Determining Genetic Role in Treatment Response to Anti-Platelet Interventions (The PAPI Study)
One of the most common ways for preventing coronary heart disease (CHD) is to take aspirin or clopidogrel. However, studies have shown that not all people respond to these medications. The variance in treatment response may be linked to genetics. This study will examine the effects of aspirin and clopidogrel in a population whose genes are well known in order to determine the role that genes play in treatment responses.
Platelet Aggregation Inhibitors
Coronary Heart Disease
|Study Design:||Endpoint Classification: Pharmacodynamics Study
Intervention Model: Single Group Assignment
Masking: Open Label
Primary Purpose: Treatment
|Official Title:||Pharmacogenomics of Anti-Platelet Interventions (The PAPI Study)|
- Changes in platelet function in response to clopidogrel and clopidogrel plus aspirin [ Time Frame: Measured at baseline, before and after clopidogrel treatment, and after clopidogrel plus aspirin treatment ] [ Designated as safety issue: No ]
|Study Start Date:||August 2006|
|Estimated Study Completion Date:||August 2013|
|Estimated Primary Completion Date:||August 2013 (Final data collection date for primary outcome measure)|
Participants will receive clopidogrel treatment alone, followed by clopidogrel plus aspirin treatment on the last day of treatment.
300 mg on first day, then 75 mg per day for the next 6 daysDrug: Aspirin
Single dose of 324 mg on the last day of clopidogrel treatment
CHD is the leading cause of death in the United States. Anti-platelet agents lessen platelet aggregation and are used commonly to prevent recurrent CHD events. Two of the most common anti-platelet agents are aspirin and clopidogrel. However, up to 25% to 30% of people do not respond to these medications. Evidence indicates that treatment response may be related to genetics. The purpose of this study is to determine specific gene variants that predict response to aspirin and clopidogrel therapy.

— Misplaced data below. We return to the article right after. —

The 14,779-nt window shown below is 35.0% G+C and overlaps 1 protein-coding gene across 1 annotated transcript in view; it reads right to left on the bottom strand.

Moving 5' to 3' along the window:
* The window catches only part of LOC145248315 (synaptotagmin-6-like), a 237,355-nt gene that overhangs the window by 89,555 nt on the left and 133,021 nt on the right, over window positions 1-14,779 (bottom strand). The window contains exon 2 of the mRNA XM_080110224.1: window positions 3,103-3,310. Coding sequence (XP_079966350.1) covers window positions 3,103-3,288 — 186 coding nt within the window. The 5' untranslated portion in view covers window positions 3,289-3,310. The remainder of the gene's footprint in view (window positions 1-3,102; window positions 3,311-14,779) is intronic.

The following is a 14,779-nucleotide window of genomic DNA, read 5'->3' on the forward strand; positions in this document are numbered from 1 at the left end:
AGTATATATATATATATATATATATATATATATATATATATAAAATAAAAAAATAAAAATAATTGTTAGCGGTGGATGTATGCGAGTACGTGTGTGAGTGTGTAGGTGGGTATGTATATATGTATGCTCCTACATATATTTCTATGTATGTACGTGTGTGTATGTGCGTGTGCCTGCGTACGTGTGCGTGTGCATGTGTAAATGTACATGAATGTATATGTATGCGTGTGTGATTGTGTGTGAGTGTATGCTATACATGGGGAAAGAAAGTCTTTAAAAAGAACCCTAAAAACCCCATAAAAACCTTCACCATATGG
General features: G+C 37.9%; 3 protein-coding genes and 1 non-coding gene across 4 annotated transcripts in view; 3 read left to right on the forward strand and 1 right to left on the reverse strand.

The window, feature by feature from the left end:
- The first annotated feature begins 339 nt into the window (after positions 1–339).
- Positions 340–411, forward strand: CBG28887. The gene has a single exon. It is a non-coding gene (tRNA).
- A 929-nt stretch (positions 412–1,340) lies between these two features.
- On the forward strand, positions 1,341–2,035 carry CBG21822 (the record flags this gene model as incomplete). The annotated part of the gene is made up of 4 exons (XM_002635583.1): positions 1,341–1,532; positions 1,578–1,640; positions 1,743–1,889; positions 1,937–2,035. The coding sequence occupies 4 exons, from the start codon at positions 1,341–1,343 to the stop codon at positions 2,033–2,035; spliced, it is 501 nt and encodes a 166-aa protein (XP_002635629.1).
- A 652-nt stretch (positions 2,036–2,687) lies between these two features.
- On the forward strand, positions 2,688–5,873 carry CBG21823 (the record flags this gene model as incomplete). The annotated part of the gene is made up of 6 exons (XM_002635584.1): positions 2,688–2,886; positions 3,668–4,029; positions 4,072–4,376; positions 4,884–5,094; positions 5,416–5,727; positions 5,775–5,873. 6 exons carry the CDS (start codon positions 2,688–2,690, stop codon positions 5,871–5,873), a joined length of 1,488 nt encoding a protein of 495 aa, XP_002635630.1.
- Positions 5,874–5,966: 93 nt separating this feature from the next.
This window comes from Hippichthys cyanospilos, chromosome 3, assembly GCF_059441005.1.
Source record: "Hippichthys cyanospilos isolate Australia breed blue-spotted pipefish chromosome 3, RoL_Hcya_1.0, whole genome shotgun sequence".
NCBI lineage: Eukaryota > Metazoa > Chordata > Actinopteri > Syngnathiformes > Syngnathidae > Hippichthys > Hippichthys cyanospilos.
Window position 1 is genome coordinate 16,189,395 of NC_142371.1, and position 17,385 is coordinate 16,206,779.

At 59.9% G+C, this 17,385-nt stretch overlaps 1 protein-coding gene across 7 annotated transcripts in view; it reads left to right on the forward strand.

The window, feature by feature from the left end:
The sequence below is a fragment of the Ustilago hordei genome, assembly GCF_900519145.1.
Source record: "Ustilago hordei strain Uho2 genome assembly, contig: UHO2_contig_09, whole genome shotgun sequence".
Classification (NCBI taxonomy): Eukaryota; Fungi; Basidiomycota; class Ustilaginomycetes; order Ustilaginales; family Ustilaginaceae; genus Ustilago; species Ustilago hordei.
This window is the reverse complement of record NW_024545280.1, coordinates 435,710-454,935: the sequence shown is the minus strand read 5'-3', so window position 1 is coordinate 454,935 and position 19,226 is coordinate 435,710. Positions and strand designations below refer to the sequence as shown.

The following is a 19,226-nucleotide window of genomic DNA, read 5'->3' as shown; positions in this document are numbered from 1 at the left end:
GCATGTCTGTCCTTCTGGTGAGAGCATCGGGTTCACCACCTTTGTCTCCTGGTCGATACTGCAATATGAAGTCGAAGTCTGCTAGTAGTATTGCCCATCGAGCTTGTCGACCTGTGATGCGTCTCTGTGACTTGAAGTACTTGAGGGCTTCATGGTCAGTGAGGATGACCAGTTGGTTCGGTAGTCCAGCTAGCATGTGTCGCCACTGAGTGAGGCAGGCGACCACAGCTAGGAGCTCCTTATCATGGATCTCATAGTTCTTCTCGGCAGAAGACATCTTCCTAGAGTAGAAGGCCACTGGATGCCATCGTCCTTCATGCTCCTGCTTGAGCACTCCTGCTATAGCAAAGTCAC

This study is part of a larger group of studies called the Pharmacogenomics Research Network (PGRN). Participants will include the Old Order Amish of Lancaster, Pennsylvania. They are well suited for genetic studies because they are a homogenous, closed, founder population. Participants will receive 300 mg of clopidogrel on the first day, then 75 mg of clopidogrel per day for the next 6 days. On the last day of clopidogrel treatment, participants will take a single dose of 324 mg aspirin. Participants will undergo platelet function tests before and after clopidogrel alone, and then again after taking clopidogrel plus aspirin. Using the gene variation profiles across the genome, researchers will analyze which genes correspond to treatment response.
|Contact: Alan R. Shuldiner, MDfirstname.lastname@example.org|
|United States, Pennsylvania|
|Amish Research Clinic||Recruiting|
|Lancaster, Pennsylvania, United States, 17601|
|Contact: Mary Morrissey 717-392-4948 email@example.com|
|Principal Investigator:||Alan R. Shuldiner, MD||University of Maryland|